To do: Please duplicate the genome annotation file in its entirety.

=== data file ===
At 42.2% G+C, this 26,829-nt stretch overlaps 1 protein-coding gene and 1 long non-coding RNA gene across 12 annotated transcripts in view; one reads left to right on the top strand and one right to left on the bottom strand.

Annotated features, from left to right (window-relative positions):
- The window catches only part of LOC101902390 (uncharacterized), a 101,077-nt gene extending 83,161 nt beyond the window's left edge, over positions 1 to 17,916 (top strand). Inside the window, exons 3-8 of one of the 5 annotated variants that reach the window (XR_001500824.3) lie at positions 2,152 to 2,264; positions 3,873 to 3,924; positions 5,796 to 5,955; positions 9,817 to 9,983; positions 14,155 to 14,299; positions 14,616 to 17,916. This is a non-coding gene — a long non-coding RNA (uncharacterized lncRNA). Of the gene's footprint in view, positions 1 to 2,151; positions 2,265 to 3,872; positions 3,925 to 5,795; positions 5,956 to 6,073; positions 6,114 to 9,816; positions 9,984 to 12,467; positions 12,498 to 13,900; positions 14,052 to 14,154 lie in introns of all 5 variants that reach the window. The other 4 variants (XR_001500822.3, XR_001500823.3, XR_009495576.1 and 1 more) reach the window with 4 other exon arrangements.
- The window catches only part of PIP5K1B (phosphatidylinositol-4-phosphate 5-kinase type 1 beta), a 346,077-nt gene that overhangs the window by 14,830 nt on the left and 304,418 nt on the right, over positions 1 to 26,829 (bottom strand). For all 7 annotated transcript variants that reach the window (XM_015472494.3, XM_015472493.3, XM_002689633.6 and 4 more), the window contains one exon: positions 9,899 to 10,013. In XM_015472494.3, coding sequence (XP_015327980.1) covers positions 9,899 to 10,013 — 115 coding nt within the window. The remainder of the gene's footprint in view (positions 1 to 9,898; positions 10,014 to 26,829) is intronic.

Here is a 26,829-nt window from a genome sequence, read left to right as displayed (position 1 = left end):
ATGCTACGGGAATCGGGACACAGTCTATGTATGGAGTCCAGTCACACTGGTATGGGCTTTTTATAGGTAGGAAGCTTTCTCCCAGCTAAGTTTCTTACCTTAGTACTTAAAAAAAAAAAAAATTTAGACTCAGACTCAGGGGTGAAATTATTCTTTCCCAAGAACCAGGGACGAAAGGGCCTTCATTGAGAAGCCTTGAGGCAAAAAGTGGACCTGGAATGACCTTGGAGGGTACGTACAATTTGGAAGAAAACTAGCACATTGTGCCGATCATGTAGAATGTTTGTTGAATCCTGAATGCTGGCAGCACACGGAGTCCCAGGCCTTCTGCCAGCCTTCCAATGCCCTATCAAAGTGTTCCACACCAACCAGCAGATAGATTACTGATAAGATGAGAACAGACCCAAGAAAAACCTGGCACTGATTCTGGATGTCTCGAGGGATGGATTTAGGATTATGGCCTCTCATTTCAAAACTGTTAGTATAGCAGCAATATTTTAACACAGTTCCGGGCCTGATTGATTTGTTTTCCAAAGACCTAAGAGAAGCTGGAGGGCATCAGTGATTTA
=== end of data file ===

At 42.2% G+C, this 26,829-nt stretch overlaps 1 protein-coding gene and 1 long non-coding RNA gene across 12 annotated transcripts in view; one reads left to right on the top strand and one right to left on the bottom strand.

Annotated features, from left to right (window-relative positions):
- The window catches only part of LOC101902390 (uncharacterized), a 101,077-nt gene extending 83,161 nt beyond the window's left edge, over positions 1 to 17,916 (top strand). Inside the window, exons 3-8 of one of the 5 annotated variants that reach the window (XR_001500824.3) lie at positions 2,152 to 2,264; positions 3,873 to 3,924; positions 5,796 to 5,955; positions 9,817 to 9,983; positions 14,155 to 14,299; positions 14,616 to 17,916. This is a non-coding gene — a long non-coding RNA (uncharacterized lncRNA). Of the gene's footprint in view, positions 1 to 2,151; positions 2,265 to 3,872; positions 3,925 to 5,795; positions 5,956 to 6,073; positions 6,114 to 9,816; positions 9,984 to 12,467; positions 12,498 to 13,900; positions 14,052 to 14,154 lie in introns of all 5 variants that reach the window. The other 4 variants (XR_001500822.3, XR_001500823.3, XR_009495576.1 and 1 more) reach the window with 4 other exon arrangements.
- The window catches only part of PIP5K1B (phosphatidylinositol-4-phosphate 5-kinase type 1 beta), a 346,077-nt gene that overhangs the window by 14,830 nt on the left and 304,418 nt on the right, over positions 1 to 26,829 (bottom strand). For all 7 annotated transcript variants that reach the window (XM_015472494.3, XM_015472493.3, XM_002689633.6 and 4 more), the window contains one exon: positions 9,899 to 10,013. In XM_015472494.3, coding sequence (XP_015327980.1) covers positions 9,899 to 10,013 — 115 coding nt within the window. The remainder of the gene's footprint in view (positions 1 to 9,898; positions 10,014 to 26,829) is intronic.

Here is a 26,829-nt window from a genome sequence, read left to right as displayed (position 1 = left end):
ATGCTACGGGAATCGGGACACAGTCTATGTATGGAGTCCAGTCACACTGGTATGGGCTTTTTATAGGTAGGAAGCTTTCTCCCAGCTAAGTTTCTTACCTTAGTACTTAAAAAAAAAAAAAATTTAGACTCAGACTCAGGGGTGAAATTATTCTTTCCCAAGAACCAGGGACGAAAGGGCCTTCATTGAGAAGCCTTGAGGCAAAAAGTGGACCTGGAATGACCTTGGAGGGTACGTACAATTTGGAAGAAAACTAGCACATTGTGCCGATCATGTAGAATGTTTGTTGAATCCTGAATGCTGGCAGCACACGGAGTCCCAGGCCTTCTGCCAGCCTTCCAATGCCCTATCAAAGTGTTCCACACCAACCAGCAGATAGATTACTGATAAGATGAGAACAGACCCAAGAAAAACCTGGCACTGATTCTGGATGTCTCGAGGGATGGATTTAGGATTATGGCCTCTCATTTCAAAACTGTTAGTATAGCAGCAATATTTTAACACAGTTCCGGGCCTGATTGATTTGTTTTCCAAAGACCTAAGAGAAGCTGGAGGGCATCAGTGATTTA